At What Point Should A Felon No Longer Be A Felon?

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Rights restoration and disqualifiers are two subjects often explored. When we get right down to it, and the “shall not be infringed” crowd does have it right, where in our Bill of Rights does it say “reasonable” regulation’s allowed? Even some of your more right leaning near libertarians might say “of course a violent felon should not have a firearm”, but what is really “reasonable”? At what point have people paid their debt to society and when, if ever, should they be able to drop the felon scarlet letter?

Nikki Tierney is one such felon. While nothing in the NJ 101.5 report by Bill Spadea indicates Tierney is interested in removing this disqualifier in order to purchase arms, that does not make her case any less valid or pertinent to these pages.

For the past 14 years, Nikki Tierney has served as a champion for those battling addiction.

Her journey has been a challenging one starting with her own battle with addiction, which led to a felony conviction and the loss of custody of her four children.

The felony was a result of a guilty plea when she was arrested and charged after being drunk at the beach while watching her 3-year-old. She ended up in the water needing to be rescued.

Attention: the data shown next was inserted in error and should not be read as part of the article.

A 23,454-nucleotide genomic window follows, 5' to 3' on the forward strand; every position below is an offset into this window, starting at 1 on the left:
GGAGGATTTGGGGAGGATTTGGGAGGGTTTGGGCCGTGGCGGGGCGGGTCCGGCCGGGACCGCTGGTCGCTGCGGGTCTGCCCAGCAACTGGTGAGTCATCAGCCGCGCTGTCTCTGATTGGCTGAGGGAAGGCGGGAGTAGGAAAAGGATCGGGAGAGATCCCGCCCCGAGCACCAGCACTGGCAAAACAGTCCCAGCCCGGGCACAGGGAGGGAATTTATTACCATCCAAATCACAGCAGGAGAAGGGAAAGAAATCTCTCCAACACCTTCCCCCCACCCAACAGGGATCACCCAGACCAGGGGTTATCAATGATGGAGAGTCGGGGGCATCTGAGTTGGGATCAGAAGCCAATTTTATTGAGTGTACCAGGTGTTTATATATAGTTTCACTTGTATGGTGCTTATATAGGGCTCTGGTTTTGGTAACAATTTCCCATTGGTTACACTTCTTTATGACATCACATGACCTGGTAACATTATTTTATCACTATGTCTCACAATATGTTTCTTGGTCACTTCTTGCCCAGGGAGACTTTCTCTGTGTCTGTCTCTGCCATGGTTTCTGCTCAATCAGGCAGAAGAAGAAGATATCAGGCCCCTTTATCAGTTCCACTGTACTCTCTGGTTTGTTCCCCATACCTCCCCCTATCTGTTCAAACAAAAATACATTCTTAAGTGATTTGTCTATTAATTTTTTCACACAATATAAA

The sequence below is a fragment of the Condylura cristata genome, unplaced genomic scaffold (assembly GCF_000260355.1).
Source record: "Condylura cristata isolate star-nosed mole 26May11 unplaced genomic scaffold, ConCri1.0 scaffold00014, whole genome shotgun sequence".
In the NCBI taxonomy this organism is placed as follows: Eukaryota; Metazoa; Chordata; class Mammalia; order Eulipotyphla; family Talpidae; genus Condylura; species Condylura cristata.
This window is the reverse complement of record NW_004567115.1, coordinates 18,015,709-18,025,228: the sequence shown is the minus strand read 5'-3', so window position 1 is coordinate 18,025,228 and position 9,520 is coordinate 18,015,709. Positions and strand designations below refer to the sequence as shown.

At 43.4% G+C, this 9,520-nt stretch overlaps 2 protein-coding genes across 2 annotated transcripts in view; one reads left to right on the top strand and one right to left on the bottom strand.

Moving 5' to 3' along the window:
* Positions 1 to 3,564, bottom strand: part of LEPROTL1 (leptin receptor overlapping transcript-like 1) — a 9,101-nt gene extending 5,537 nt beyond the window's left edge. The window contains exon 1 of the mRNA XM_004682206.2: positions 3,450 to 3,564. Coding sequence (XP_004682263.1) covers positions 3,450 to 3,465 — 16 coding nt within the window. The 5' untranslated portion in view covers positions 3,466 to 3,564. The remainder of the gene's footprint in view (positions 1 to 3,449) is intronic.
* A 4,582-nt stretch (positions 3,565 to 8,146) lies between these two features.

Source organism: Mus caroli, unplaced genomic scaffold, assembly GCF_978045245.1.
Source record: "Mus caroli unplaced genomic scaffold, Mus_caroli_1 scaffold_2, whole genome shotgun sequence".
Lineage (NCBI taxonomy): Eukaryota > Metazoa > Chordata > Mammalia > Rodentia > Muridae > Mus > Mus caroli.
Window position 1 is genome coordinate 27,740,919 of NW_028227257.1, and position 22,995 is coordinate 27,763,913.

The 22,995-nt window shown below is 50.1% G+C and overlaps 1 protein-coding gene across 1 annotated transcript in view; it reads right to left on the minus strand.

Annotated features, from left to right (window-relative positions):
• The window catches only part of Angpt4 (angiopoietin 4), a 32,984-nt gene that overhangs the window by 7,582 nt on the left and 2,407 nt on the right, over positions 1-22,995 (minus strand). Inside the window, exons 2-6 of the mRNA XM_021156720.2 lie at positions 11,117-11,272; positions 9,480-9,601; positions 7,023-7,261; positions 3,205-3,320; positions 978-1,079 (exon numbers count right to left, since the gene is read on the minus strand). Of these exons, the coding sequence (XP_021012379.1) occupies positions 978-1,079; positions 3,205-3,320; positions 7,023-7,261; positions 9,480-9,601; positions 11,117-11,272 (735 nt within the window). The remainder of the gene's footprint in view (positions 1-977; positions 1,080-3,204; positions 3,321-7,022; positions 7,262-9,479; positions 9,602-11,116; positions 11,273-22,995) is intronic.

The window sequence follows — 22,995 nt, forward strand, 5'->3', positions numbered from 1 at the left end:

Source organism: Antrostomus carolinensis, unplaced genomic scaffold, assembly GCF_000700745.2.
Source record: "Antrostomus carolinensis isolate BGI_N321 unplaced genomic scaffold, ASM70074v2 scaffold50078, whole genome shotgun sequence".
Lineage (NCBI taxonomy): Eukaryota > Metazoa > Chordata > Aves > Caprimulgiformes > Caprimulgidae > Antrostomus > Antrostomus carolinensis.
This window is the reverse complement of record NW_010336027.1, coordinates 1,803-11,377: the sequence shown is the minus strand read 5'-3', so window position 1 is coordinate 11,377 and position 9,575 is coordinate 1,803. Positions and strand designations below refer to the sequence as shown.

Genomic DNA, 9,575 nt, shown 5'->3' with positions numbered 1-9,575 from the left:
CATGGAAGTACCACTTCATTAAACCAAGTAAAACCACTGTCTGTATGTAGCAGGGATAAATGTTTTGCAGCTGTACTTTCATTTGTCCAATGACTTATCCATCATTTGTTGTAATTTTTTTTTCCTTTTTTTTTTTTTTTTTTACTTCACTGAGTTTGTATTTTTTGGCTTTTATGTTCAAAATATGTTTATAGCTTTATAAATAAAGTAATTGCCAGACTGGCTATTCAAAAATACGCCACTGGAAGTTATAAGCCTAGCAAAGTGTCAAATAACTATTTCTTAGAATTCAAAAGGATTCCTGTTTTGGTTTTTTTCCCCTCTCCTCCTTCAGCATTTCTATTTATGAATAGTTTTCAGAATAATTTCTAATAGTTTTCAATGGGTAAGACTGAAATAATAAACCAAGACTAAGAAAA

After successfully completing the rehabilitation program through Drug Court, she regained custody of her kids and started to rebuild her life.

In 2021 she launched a charity, “Hope if Never Lost”, in order to help others. Her fight has turned to helping get felonies expunged for people like her who have turned their lives around so they don’t have the albatross and blockade of the conviction hurting their ability to earn income and live a normal life.

It’s a sad situation of gaining a criminal record over a substance abuse problem. That’s not to read that criminal behavior should be tolerated and crime go unpunished. Where should the line be drawn between the rendering of treatment and writing someone off as a criminal?

In Tierney’s case, she was able to make it through a rehabilitation, regain custody of her kids, and manage to keep herself out of trouble for years. The current expungement process where she lives does not include the type of infractions of the law she committed.

Going back to the “shall not be infringed” way of thinking, people in Tierney’s situation should have a way to fully restore their rights. The progressive talking heads are always going on about criminal justice reform, police reform, and restoring the voting rights of felons, but where are they on this? And by “this”, I specifically mean the subject of having a process for the full restoration of rights for non-violent felons, and why not formerly violent felons, including their right to keep and bear arms.

Unfortunately in our current state of politics, lawmakers in power would much rather see the creation of more laws being put on the books, which ultimately translates to more arrests and potential felons.

If you’d like to hear more of Tierney’s situation, visit the page including her interview HERE.